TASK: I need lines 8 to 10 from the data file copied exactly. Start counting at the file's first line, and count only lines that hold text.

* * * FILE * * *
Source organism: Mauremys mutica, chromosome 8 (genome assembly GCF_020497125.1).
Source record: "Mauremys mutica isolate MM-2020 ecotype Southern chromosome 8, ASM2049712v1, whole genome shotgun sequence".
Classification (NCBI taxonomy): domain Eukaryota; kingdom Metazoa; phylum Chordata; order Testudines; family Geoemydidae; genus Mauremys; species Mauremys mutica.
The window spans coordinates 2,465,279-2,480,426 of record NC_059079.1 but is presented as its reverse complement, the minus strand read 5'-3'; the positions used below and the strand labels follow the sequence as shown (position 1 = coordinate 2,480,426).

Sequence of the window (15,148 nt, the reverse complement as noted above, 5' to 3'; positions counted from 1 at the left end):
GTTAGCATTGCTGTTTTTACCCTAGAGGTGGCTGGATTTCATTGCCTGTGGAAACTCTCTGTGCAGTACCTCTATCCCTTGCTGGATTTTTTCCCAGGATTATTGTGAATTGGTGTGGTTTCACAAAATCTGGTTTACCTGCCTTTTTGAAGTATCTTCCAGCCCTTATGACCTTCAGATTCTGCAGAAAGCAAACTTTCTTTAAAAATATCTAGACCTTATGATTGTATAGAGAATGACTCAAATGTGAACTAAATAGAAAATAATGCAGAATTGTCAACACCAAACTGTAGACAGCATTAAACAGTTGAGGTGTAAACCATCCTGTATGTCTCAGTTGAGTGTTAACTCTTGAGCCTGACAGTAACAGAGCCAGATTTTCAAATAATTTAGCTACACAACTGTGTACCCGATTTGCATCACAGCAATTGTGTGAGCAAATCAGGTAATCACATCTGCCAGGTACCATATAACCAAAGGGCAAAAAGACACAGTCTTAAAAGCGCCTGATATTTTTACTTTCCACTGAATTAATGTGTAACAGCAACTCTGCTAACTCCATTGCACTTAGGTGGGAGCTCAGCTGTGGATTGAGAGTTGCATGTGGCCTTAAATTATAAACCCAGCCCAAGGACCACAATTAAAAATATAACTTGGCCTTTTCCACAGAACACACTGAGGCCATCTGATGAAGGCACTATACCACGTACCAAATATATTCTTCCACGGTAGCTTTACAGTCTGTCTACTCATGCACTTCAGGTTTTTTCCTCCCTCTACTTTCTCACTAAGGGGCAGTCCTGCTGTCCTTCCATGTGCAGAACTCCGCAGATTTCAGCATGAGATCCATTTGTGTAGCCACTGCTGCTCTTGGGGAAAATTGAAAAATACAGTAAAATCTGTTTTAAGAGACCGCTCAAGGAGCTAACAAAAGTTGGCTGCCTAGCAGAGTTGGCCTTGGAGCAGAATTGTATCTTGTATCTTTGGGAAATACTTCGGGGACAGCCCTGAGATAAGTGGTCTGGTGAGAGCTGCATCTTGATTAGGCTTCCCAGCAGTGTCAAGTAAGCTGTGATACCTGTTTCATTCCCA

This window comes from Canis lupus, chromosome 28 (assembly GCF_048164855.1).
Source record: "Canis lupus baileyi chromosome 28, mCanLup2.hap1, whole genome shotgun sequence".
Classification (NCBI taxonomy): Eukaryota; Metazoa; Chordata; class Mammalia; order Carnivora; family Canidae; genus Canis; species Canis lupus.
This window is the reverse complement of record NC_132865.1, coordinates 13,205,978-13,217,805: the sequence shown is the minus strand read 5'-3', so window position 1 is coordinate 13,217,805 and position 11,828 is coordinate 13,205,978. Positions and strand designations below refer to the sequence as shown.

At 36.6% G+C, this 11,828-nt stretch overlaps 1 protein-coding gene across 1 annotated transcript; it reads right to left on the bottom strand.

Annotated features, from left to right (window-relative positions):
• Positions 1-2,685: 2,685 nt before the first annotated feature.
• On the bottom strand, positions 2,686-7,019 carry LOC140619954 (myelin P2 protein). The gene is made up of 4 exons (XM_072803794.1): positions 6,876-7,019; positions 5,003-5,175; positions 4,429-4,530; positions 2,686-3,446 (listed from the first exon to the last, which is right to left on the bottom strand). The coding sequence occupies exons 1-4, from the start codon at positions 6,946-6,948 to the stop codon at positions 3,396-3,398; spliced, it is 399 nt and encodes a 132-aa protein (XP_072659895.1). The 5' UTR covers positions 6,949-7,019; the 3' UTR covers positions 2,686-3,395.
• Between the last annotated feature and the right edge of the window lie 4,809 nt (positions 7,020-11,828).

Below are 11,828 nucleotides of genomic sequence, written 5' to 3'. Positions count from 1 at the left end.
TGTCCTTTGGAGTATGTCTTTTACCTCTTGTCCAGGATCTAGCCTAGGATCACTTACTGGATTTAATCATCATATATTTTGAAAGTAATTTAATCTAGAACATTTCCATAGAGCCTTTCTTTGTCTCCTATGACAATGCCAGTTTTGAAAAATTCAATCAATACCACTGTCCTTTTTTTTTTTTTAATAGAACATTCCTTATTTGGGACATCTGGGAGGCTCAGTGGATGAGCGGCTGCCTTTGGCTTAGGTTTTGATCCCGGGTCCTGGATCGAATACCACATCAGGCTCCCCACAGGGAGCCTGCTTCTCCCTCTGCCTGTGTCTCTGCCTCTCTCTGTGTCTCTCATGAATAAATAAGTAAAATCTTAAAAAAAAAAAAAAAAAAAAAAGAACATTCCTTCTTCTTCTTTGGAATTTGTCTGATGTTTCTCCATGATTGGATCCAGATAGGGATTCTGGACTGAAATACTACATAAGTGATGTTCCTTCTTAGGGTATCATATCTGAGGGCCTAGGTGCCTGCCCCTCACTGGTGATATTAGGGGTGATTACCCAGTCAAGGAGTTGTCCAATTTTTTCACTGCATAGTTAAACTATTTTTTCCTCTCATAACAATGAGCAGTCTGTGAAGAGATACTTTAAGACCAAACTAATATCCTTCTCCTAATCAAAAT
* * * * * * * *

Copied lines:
Source record: "Canis lupus baileyi chromosome 28, mCanLup2.hap1, whole genome shotgun sequence".
Classification (NCBI taxonomy): Eukaryota; Metazoa; Chordata; class Mammalia; order Carnivora; family Canidae; genus Canis; species Canis lupus.
This window is the reverse complement of record NC_132865.1, coordinates 13,205,978-13,217,805: the sequence shown is the minus strand read 5'-3', so window position 1 is coordinate 13,217,805 and position 11,828 is coordinate 13,205,978. Positions and strand designations below refer to the sequence as shown.